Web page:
The tale of Icarus is one of caution. Excited by his newfound powers of flight, Icarus flew to close to the sun and his wings fell apart. This led to him crashing and burning. Some fantasy players are flying too high right now. They are almost destined to come back to earth. Here are some sell-high candidates to consider. If you want some names that have started out slow and I think will pick it up, check out my last article.
Points Data from FantasyData, assuming half PPR.
Najee Harris is currently RB 9 in fantasy, but I’d advise getting out when you can. Harris’ rushing production has been dismal to start his career. Whether that’s because of his running talent or because the Pittsburgh Steelers’ offensive line is putrid (it’s almost definitely the latter) Harris is averaging a horrid 3.1 yards per carry this year. Not many RBs survive with that poor of rushing production, and even with arguably a worse offensive line last year James Conner did better than this.
That’s not to imply that Harris will get replaced anytime soon. He’s still pretty much getting sole rushing equity. It’s something to consider, though. If Pittsburgh keeps losing and their run game keeps on being terrible, it might be surprising for Harris to KEEP such a firm hold and for them not to try ANYONE else out. I can’t really emphasize just how poor 3.1 yard per carry is.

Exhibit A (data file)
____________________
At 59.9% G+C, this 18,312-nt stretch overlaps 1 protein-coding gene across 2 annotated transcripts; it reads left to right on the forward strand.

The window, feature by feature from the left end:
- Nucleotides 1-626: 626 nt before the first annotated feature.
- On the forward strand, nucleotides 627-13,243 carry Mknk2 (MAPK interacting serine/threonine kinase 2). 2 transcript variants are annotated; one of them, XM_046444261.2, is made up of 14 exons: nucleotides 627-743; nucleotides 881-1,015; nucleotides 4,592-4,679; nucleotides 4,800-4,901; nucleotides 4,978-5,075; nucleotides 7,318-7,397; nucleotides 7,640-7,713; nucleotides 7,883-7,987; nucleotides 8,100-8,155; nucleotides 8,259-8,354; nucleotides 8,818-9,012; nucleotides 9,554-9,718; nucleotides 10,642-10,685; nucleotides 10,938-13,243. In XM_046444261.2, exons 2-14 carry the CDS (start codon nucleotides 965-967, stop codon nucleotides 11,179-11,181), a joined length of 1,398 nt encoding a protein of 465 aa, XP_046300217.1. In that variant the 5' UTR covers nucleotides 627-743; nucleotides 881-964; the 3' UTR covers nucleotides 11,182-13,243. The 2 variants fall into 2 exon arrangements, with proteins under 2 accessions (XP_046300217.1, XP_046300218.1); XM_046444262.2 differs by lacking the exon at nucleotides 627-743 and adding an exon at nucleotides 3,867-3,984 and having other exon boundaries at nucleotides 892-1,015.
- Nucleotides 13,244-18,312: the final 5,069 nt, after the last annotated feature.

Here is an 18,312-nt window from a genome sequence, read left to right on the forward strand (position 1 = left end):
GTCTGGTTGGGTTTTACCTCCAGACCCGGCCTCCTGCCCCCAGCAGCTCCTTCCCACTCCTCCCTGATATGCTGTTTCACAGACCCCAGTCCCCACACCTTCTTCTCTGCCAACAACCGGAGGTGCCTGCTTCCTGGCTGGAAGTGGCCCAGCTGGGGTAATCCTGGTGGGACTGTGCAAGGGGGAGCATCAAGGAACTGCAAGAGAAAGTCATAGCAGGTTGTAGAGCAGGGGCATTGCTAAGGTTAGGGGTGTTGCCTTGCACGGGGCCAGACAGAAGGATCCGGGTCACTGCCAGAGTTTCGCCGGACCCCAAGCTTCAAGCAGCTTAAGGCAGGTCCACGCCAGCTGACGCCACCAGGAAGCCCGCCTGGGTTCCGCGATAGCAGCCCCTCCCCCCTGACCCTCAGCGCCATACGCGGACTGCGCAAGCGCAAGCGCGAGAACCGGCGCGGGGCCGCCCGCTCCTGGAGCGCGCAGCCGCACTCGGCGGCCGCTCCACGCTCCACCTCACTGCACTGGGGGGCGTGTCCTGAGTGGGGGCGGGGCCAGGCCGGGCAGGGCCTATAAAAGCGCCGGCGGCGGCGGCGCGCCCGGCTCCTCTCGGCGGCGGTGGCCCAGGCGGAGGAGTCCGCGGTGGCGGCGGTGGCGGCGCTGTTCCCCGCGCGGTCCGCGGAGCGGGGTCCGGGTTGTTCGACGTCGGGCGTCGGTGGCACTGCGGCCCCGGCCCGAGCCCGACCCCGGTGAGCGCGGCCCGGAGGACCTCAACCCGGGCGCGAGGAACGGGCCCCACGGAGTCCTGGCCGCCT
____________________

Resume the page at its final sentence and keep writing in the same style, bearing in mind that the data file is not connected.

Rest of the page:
The only thing propping up Najee Harris’ value is his ridiculous passing game work. He got an absurd 19 targets and 14 catches in week 3. In PPR or half PPR that’s boosting his points tremendously. I think that Harris is going to be a firm part of this passing game, to suggest otherwise would be asinine, but thinking he’s going to get double digit targets on the regular is also silly. Because Harris’ rushing production is more or less non-existent, he either needs to get 10+ catches or score a receiving touchdown to produce fantasy wise in any given week.
He did manage it two out of the three weeks so far, but how long does that last? How often can you bank on good fantasy days from what is essentially a rich man’s James White or J.D. McKissic? Perhaps I’m being too harsh. This offense is bad and more than many other teams the Steelers are known to dump passes to running backs. If they are down a lot and Ben Roethlisberger is forced to throw 50-60 times, Harris very well could get double digit targets repeatedly, especially with the injuries at WR.
Unsustainable Target Share
To me though, this passing game usage for Harris is unsustainable. Besides Week 3, he’s gotten five and three targets. Taking the targets at face value, he’s averaging nine per game. If he keeps that up for 16 games, that’s 144 targets, which might be the NFL record (McCaffrey had 142 in 2019). Harris has had two good weeks in a row though, and his value is extremely high. Possibly as high as it can be. I’d let someone else pray for Ben to check down 30 times a game if I can trade Harris for a steadier RB 1. Perhaps someone like Joe Mixon, or Nick Chubb.
This one should be obvious to people paying attention to what’s going on in Atlanta, but Mike Davis should not be trusted if possible. Cordarelle Patterson is eating into his usage more as time goes on. I was already shaky about Mike Davis as a talent, but now he’s not even getting all the work and that’s only going to make him less reliable. Patterson is stealing rushes and catches too, which bodes poorly. A man of Mike Davis’ ability cannot handle a 60-40 touches split, which is basically what it’s been so far.